Classic Computer Magazine Archive COMPUTE! ISSUE 87 / AUGUST 1987 / PAGE 8

Readers' Feedback

The Editors and Readers of COMPUTE!

If you have any questions, comments, or suggestions you would like to see addressed in this column, write to "Readers' Feedback," COMPUTE!, P.O. Box 5406, Greensboro, NC 27403. Due to the volume of mail we receive, we regret that we cannot provide personal answers to technical questions.

Whither The 5¼ Floppy?

I read a newspaper article stating that the production of 5¼-inch floppy disks will be halted. Is this true?

Richard LaBorde

Many computer manufacturers have begun to include 3½-inch disk drives as standard equipment. Recent examples include the IBM Personal System 2 family, Amiga, Apple Macintosh, Atari ST, and a number of IBM PC compatibles. You can also buy add-on 3½-inch drives for the Apple II or the Commodore 64 and 128. But this doesn't mean that 5¼-inch floppy drives or disks are dead. Many recent introductions, such as the Compaq Portable III and Epson Equity I+, include 5¼-inch drives. And there are over 10 million 5¼-inch disk drives in use at this time—far too big a marketplace factor to be abandoned overnight.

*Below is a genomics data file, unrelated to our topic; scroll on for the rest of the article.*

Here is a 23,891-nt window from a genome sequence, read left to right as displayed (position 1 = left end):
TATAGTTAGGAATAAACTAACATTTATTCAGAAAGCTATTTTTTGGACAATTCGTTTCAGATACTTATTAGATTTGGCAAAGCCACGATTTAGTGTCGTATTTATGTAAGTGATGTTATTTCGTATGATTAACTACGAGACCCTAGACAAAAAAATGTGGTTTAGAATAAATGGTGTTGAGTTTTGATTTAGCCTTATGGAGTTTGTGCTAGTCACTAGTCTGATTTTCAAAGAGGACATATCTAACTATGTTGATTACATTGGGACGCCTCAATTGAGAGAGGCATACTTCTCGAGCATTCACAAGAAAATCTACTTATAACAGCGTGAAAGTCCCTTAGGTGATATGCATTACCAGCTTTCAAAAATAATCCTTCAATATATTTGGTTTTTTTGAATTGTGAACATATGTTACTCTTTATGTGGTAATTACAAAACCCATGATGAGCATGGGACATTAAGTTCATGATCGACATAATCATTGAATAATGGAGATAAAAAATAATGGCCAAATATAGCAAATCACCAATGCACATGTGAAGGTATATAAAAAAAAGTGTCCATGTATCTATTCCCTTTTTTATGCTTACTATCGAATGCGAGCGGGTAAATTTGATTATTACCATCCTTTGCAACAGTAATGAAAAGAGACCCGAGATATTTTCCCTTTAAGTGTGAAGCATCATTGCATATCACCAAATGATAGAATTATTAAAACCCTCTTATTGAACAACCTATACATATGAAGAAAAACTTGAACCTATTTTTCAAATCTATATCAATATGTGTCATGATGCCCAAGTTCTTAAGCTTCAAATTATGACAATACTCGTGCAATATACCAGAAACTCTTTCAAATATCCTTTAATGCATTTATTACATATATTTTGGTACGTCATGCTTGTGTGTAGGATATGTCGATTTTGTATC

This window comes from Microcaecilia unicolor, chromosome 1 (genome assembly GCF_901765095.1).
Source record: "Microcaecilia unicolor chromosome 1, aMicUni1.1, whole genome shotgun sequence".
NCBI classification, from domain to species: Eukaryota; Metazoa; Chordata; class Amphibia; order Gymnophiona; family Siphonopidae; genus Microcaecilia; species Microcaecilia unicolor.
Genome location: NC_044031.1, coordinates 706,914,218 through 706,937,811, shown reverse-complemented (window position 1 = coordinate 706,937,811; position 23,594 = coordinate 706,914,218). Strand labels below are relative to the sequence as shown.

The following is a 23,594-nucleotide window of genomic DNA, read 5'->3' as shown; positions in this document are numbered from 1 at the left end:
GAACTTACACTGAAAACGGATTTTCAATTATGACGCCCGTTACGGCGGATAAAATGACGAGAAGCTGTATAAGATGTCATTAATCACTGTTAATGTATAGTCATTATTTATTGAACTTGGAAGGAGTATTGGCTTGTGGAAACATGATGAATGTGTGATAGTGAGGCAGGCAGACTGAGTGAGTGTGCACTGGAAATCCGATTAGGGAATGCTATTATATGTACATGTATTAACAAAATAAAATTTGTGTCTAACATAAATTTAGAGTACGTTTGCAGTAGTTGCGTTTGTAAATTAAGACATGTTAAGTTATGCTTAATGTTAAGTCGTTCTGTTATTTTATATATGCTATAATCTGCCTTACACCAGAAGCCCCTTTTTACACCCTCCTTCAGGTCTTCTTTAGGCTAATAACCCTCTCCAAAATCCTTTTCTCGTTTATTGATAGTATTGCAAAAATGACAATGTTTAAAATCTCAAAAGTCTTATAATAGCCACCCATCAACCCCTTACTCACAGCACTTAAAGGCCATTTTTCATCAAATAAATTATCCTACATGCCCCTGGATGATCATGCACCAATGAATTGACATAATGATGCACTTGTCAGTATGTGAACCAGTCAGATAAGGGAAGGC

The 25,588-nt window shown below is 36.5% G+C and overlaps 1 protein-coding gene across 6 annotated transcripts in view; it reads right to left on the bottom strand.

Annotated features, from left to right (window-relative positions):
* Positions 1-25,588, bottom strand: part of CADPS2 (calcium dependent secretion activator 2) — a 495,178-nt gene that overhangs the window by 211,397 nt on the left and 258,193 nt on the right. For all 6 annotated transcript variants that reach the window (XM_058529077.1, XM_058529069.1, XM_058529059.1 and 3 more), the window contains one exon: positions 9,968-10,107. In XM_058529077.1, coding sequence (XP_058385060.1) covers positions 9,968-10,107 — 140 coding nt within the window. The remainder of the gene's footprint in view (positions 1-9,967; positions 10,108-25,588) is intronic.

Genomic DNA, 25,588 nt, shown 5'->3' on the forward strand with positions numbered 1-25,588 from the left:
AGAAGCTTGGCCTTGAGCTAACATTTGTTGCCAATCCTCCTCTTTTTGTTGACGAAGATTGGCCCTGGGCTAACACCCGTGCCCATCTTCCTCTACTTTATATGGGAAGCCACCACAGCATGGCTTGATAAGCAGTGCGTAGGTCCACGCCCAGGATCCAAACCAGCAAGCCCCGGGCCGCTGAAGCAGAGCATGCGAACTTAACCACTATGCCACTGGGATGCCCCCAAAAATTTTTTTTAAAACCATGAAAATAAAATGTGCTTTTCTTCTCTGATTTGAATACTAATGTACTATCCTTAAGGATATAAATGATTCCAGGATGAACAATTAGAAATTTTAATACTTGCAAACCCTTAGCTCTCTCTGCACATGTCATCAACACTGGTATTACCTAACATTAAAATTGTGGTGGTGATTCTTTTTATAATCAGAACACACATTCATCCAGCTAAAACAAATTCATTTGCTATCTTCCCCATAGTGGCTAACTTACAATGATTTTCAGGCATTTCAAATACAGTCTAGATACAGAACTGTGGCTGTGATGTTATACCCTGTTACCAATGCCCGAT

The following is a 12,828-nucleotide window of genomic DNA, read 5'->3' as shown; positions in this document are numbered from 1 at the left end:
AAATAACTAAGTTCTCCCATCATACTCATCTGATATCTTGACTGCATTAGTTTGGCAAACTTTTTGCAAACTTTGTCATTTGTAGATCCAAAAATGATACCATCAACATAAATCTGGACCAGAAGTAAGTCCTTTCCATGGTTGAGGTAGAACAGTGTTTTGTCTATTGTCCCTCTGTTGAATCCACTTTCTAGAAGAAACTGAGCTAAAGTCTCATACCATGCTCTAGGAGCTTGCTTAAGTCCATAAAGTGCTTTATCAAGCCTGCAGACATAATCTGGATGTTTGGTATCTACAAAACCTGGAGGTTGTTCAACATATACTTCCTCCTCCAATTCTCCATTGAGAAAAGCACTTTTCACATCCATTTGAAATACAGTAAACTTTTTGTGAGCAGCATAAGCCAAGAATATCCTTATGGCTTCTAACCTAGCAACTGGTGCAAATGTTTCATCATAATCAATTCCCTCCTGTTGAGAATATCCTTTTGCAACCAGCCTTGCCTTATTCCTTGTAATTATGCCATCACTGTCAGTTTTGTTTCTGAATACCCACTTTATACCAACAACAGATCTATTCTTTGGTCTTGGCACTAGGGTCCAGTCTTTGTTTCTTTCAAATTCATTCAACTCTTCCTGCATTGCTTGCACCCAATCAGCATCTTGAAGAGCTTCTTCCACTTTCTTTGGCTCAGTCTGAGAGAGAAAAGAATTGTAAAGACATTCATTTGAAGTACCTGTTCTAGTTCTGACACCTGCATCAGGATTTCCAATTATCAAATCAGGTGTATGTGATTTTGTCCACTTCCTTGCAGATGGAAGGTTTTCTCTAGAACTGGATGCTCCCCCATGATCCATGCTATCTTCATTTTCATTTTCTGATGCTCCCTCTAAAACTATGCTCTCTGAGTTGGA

What's happening is a gradual process of transition that will certainly take years. Recognizing the new demand for 3½-inch disks, some software manufacturers have begun supplying their programs in both formats—either in a "double pack" containing disks of both formats, or by giving buyers the option of 5¼-or 3½-inch disks. It's likely that more new computers will use 3½-inch disk drives, and some suppliers of 5¼-inch disks and drives may decrease production as demand slows. However, you should be able to find 5¼-inch disks long into the future. Take the case of 8-inch disks: Few if any new computers come with an 8-inch drive these days, but 8-inch disks are still readily available.